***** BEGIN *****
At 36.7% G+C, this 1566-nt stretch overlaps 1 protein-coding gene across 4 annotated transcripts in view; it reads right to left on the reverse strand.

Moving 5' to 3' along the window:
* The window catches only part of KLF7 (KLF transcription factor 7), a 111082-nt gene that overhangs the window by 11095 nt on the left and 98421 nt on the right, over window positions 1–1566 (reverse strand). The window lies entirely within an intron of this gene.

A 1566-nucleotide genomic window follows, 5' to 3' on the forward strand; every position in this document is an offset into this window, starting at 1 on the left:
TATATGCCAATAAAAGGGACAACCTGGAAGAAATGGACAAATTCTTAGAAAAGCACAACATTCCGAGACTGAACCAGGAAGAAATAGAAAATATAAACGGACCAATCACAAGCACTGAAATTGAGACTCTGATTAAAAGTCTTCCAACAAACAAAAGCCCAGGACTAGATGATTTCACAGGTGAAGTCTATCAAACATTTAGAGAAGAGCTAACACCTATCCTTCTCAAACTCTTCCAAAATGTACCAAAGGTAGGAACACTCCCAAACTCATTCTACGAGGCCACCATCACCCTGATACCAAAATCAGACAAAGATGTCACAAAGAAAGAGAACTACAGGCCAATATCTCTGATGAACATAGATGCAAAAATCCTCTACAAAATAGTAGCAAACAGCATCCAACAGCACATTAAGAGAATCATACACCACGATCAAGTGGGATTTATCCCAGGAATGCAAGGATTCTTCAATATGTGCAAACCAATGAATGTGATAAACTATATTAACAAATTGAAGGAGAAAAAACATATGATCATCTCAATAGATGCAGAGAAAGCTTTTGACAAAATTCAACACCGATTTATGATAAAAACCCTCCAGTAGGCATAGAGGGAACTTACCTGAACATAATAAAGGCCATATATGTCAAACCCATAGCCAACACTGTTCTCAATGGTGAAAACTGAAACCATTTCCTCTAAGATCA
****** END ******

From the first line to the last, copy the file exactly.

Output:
At 36.7% G+C, this 1566-nt stretch overlaps 1 protein-coding gene across 4 annotated transcripts in view; it reads right to left on the reverse strand.

Moving 5' to 3' along the window:
* The window catches only part of KLF7 (KLF transcription factor 7), a 111082-nt gene that overhangs the window by 11095 nt on the left and 98421 nt on the right, over window positions 1–1566 (reverse strand). The window lies entirely within an intron of this gene.

A 1566-nucleotide genomic window follows, 5' to 3' on the forward strand; every position in this document is an offset into this window, starting at 1 on the left:
TATATGCCAATAAAAGGGACAACCTGGAAGAAATGGACAAATTCTTAGAAAAGCACAACATTCCGAGACTGAACCAGGAAGAAATAGAAAATATAAACGGACCAATCACAAGCACTGAAATTGAGACTCTGATTAAAAGTCTTCCAACAAACAAAAGCCCAGGACTAGATGATTTCACAGGTGAAGTCTATCAAACATTTAGAGAAGAGCTAACACCTATCCTTCTCAAACTCTTCCAAAATGTACCAAAGGTAGGAACACTCCCAAACTCATTCTACGAGGCCACCATCACCCTGATACCAAAATCAGACAAAGATGTCACAAAGAAAGAGAACTACAGGCCAATATCTCTGATGAACATAGATGCAAAAATCCTCTACAAAATAGTAGCAAACAGCATCCAACAGCACATTAAGAGAATCATACACCACGATCAAGTGGGATTTATCCCAGGAATGCAAGGATTCTTCAATATGTGCAAACCAATGAATGTGATAAACTATATTAACAAATTGAAGGAGAAAAAACATATGATCATCTCAATAGATGCAGAGAAAGCTTTTGACAAAATTCAACACCGATTTATGATAAAAACCCTCCAGTAGGCATAGAGGGAACTTACCTGAACATAATAAAGGCCATATATGTCAAACCCATAGCCAACACTGTTCTCAATGGTGAAAACTGAAACCATTTCCTCTAAGATCA